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This film focuses on the revolution in Cuba on 1959 with the exile of Batista, a tyrant in the eyes of many Cubans. It discusses the days leading up to the revolution, which many saw as the beginning of democracy in Cuba. Then it shows the violence of Castro’s actions after he won power, and the world’s response to his communist regime.
The Cuban Revolution & Fidel Castro’s Communist Regime in Cuba | Cold War Footage | Full Documentary
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The Cuban Revolution was a successful armed revolt by Fidel Castro’s 26th of July Movement, which overthrew the US-backed Cuban dictator Fulgencio Batista on 1 January 1959, after over five years of struggle. “Our revolution is endangering all American possessions in Latin America. We are telling these countries to make their own revolution.” — Che Guevara, October 1962
Castro later travelled to the United States to explain his revolution. He said, “I know what the world thinks of us, we are Communists, and of course I have said very clearly that we are not Communists; very clearly.”
Hundreds of suspected Batista-era agents, policemen and soldiers were put on public trial for human rights abuses and war crimes, including murder and torture. Most of those convicted in revolutionary tribunals of political crimes were executed by firing squad, and the rest received long prison sentences. One of the most notorious examples of revolutionary justice was the execution of over 70 captured Batista regime soldiers, directed by Raúl Castro after the capture of Santiago. For his part in Havana, Che Guevara was appointed supreme prosecutor in La Cabaña Fortress. This was part of a large-scale attempt by Fidel Castro to cleanse the security forces of Batista loyalists and potential opponents of the new revolutionary regime. Others were fortunate enough to be dismissed from the army and police without prosecution, and some high-ranking officials in the ancien régime were exiled as military attachés.
In 1961, after the US-backed Bay of Pigs Invasion, the new Cuban government nationalized all property held by religious organizations, including the dominant Roman Catholic Church. Hundreds of members of the church, including a bishop, were permanently expelled from the nation, with the new Cuban government being declared officially atheist. Faria describes how the education of children changed as Cuba officially became an atheist state: private schools were banned and the progressively socialist state assumed greater responsibility for children.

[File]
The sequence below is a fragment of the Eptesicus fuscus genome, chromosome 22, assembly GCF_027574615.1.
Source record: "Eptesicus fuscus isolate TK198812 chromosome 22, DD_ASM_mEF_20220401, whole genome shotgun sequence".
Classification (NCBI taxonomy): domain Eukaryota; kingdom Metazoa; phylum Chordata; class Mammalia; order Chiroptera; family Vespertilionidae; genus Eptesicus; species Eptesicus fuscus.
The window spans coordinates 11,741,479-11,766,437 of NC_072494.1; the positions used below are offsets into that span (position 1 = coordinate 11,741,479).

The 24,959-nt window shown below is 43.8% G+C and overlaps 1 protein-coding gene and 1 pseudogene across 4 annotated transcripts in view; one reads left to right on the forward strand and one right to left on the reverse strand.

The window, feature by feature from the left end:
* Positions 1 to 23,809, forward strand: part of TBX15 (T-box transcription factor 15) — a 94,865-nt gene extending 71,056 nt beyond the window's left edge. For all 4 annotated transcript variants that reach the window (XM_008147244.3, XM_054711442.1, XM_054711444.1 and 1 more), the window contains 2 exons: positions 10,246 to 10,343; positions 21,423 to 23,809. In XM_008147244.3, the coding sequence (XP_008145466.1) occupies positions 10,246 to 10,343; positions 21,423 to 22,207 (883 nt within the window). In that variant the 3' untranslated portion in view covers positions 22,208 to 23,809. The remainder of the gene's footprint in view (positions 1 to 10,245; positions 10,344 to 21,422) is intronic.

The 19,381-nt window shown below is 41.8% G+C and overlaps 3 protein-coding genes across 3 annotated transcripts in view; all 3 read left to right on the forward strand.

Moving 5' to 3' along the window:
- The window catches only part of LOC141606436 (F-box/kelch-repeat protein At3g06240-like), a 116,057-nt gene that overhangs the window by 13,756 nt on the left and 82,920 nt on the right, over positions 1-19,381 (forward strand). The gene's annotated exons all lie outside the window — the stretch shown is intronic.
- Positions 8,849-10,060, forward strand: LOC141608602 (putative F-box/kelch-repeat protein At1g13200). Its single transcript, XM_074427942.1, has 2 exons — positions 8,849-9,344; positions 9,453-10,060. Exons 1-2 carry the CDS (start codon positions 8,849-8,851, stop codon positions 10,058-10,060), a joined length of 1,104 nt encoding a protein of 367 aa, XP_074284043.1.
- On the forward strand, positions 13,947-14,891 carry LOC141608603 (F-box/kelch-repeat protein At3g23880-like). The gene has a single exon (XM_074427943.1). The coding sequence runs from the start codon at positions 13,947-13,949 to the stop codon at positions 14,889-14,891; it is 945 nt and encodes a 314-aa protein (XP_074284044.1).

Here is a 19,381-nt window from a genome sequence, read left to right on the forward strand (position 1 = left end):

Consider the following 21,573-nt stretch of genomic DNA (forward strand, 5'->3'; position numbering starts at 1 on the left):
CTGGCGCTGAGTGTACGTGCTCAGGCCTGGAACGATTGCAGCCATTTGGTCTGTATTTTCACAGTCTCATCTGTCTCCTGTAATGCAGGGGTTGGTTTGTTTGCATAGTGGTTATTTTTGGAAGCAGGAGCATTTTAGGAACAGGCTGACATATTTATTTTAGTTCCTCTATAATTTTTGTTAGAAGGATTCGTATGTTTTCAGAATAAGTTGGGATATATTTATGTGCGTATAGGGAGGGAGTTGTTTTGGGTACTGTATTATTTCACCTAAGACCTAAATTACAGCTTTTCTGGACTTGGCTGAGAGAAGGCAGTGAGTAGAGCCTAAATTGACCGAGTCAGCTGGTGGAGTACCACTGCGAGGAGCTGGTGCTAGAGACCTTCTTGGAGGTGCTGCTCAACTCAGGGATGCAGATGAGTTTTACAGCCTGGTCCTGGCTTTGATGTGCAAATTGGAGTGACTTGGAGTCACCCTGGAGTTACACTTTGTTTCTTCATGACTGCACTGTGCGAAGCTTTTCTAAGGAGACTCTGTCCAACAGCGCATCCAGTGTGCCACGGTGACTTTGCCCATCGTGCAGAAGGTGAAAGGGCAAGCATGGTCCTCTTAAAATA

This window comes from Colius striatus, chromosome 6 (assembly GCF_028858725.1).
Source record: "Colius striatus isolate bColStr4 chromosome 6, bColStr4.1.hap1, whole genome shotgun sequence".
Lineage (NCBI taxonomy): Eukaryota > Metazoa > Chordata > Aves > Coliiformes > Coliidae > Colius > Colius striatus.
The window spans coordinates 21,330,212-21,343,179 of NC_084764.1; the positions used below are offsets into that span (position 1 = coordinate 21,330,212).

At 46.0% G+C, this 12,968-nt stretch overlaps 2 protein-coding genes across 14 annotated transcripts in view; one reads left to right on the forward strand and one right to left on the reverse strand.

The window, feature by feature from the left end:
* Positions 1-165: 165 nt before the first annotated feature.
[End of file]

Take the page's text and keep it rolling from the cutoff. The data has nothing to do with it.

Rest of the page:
According to geographer and Cuban Comandante Antonio Núñez Jiménez, 75% of Cuba’s best arable land was owned by foreign individuals or foreign (mostly U.S.) companies. One of the first policies of the newly formed Cuban government was eliminating illiteracy and implementing land reforms. Land reform efforts helped to raise living standards by subdividing larger holdings into cooperatives. Comandante Sori Marin, nominally in charge of land reform, objected and fled, but was eventually executed. Many other non-Marxist, anti-Batista rebel leaders were forced in to exile, purged in executions, or eliminated in failed uprisings such as that of the Beaton brothers.
Shortly after taking power, Castro also created a Revolutionary militia to expand his power base among the former rebels and the supportive population. Castro also initiated Committees for the Defense of the Revolution or CDRs in late September 1960. Government informants became rampant within the population. CDRs were tasked with keeping “vigilance against counter-revolutionary activity.” Local CDRs were also tasked with keeping a detailed record of each neighborhood’s inhabitants’ spending habits, level of contact with foreigners, work and education history, and any “suspicious” behavior. One of the persecuted groups were homosexual men. The Cuban dissident and exile Reinaldo Arenas wrote about such persecution in his autobiography, “Antes Que Anochezca”, the basis for the film Before Night Falls.
In February 1959, the Ministry for the Recovery of Misappropriated Assets (Ministerio de Recuperación de Bienes Malversados) was created. Cuba began expropriating land and private property under the auspices of the Agrarian Reform Law of 17 May 1959. Cuban lawyer Mario Lazo writes that farms of any size could be and were seized by the government. Land, businesses, and companies owned by upper- and middle-class Cubans were also nationalized, including the plantations owned by Fidel Castro’s family. By the end of 1960, the revolutionary government had nationalized more than billion worth of private property owned by Cubans. Cuba also nationalized all foreign-owned property, particularly American holdings, in the nation on 6 August 1960. The United States, in turn, responded by freezing all Cuban assets in the United States, severing diplomatic ties, and tightening the embargo on Cuba, which is still in place as of 2011. In response to the acts of the Eisenhower administration, Cuba was forced to turned to the Soviet Union for support.
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